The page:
Female carpenter bees make nests by tunneling into wood. They make an initial hole in an overhang, eaves trough, or similar structure, tunneling upward if the grain is horizontal and sideways if the grain is vertical. Then, they make one or more tunnels at a right angle. The final nest usually resembles a T and can have up to three T-shaped layers. Unlike termites, carpenter bees (also called woodcutters) do not eat wood. They discard the bits of wood, or use them to make partitions (walls) inside the tunnels of their nests. The tunnel functions as a nursery for brood and the pollen/nectar upon which the brood subsists.
Males will visit flowers only to feed themselves, spending the rest of the time hovering in their territory and investigating any movement, or guarding flowers where they might encounter females. Females spend the majority of their time gathering nectar and pollen to provision their nests. They also regurgitate some of the food to male relatives during the mating season, in the males' roosting sites.

The female bee pushes castings out of the entranceway and maintains the hibernaculum.

The Eastern Carpenter Bee
Because of their value as pollinators some people allow carpenter bees to stay around the home in the early spring, living with the cosmetic damage caused. In some fruit growing areas carpenter bee populations are encouraged by supplying them with suitable blocks or boards of soft wood.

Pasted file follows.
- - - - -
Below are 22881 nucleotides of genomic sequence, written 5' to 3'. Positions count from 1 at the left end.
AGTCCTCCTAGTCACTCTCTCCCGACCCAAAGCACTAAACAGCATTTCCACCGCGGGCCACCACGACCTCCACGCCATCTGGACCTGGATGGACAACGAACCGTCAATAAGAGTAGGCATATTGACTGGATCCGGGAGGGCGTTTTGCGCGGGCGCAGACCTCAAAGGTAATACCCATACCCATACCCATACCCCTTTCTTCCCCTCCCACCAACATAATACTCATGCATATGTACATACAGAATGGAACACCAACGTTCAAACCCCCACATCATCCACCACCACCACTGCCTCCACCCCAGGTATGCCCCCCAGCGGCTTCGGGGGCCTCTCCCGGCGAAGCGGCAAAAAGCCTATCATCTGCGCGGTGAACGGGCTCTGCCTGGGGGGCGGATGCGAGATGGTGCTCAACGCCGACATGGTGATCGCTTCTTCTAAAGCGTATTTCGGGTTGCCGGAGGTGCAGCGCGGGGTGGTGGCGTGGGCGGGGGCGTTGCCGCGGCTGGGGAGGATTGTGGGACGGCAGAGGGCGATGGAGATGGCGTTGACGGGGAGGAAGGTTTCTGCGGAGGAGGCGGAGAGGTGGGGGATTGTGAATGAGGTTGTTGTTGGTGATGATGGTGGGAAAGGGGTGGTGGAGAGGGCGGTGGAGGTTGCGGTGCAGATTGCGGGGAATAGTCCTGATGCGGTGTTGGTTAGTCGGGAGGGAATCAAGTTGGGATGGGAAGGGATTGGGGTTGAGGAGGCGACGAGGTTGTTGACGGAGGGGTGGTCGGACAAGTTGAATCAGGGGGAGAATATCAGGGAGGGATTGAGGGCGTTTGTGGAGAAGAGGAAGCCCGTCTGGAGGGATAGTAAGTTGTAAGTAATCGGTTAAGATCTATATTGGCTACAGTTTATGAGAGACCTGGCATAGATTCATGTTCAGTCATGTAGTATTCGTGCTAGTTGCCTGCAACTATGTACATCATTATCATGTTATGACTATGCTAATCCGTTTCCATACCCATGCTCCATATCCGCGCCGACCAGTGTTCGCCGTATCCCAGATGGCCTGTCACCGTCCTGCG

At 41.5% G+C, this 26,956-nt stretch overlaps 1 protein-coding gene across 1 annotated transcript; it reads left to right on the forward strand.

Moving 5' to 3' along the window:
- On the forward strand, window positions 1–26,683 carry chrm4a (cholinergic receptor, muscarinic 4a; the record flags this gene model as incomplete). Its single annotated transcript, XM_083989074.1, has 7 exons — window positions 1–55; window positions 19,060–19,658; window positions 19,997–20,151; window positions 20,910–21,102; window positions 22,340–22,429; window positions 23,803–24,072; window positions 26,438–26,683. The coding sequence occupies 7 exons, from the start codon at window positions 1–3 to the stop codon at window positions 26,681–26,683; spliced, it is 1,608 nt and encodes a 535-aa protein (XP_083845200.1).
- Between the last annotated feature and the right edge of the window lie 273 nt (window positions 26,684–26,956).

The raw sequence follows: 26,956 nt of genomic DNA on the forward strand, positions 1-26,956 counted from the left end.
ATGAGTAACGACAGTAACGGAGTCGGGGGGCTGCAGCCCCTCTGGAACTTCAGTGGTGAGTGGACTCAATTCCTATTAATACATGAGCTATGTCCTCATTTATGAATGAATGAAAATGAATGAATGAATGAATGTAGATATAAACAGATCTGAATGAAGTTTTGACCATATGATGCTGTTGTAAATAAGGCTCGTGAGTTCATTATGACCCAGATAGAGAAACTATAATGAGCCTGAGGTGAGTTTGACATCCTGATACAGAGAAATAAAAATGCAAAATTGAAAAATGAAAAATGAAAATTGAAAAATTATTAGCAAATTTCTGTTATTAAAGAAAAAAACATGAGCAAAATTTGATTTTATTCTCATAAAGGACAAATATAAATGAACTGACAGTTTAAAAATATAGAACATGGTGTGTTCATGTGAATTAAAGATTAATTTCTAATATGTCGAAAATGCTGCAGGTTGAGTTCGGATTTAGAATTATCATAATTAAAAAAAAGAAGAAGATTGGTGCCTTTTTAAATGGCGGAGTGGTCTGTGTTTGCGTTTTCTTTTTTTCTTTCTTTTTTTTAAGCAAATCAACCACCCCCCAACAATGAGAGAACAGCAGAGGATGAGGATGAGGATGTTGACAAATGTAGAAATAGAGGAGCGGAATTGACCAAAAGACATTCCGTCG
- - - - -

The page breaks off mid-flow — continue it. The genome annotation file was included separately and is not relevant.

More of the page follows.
Eastern carpenter bee male, showing the large eyes, white face and mouthparts
In the eastern U.S., Xylocopa virginica overwinter as adults inside the same tunnels where they hatched that summer. In spring, they awake. The males adopt one of multiple mating strategies, but mostly hover around looking for mates. Females enlarge the existing tunnel, create a new tunnel in the same nest, or move nearby and start a new nest. They create separate partitions in the tunnel out of woven bits of wood fiber. They provision each partition with a paste-like wad of pollen and nectar, lay one egg on it, and seal it off. They make a variable number of these partitions in a nest, as few as 1, often 4 to 6, but sometimes up to 13. Each egg hatches into a grub-like larva which eats the pollen mass. It then pupates, which hatches into an adult bee in mid- to late summer. The newly hatched adults break through the partitions and crawl over each other to escape to the outside world. Usually, they do not then disperse, but continue to live in the tunnel, preparing to hibernate. Thus, the piece of wood is inhabited by bees year-round.
Active nests in a wooden construction occasionally cause considerable damage, but usually most of the damage is caused by woodpeckers searching out larval bees.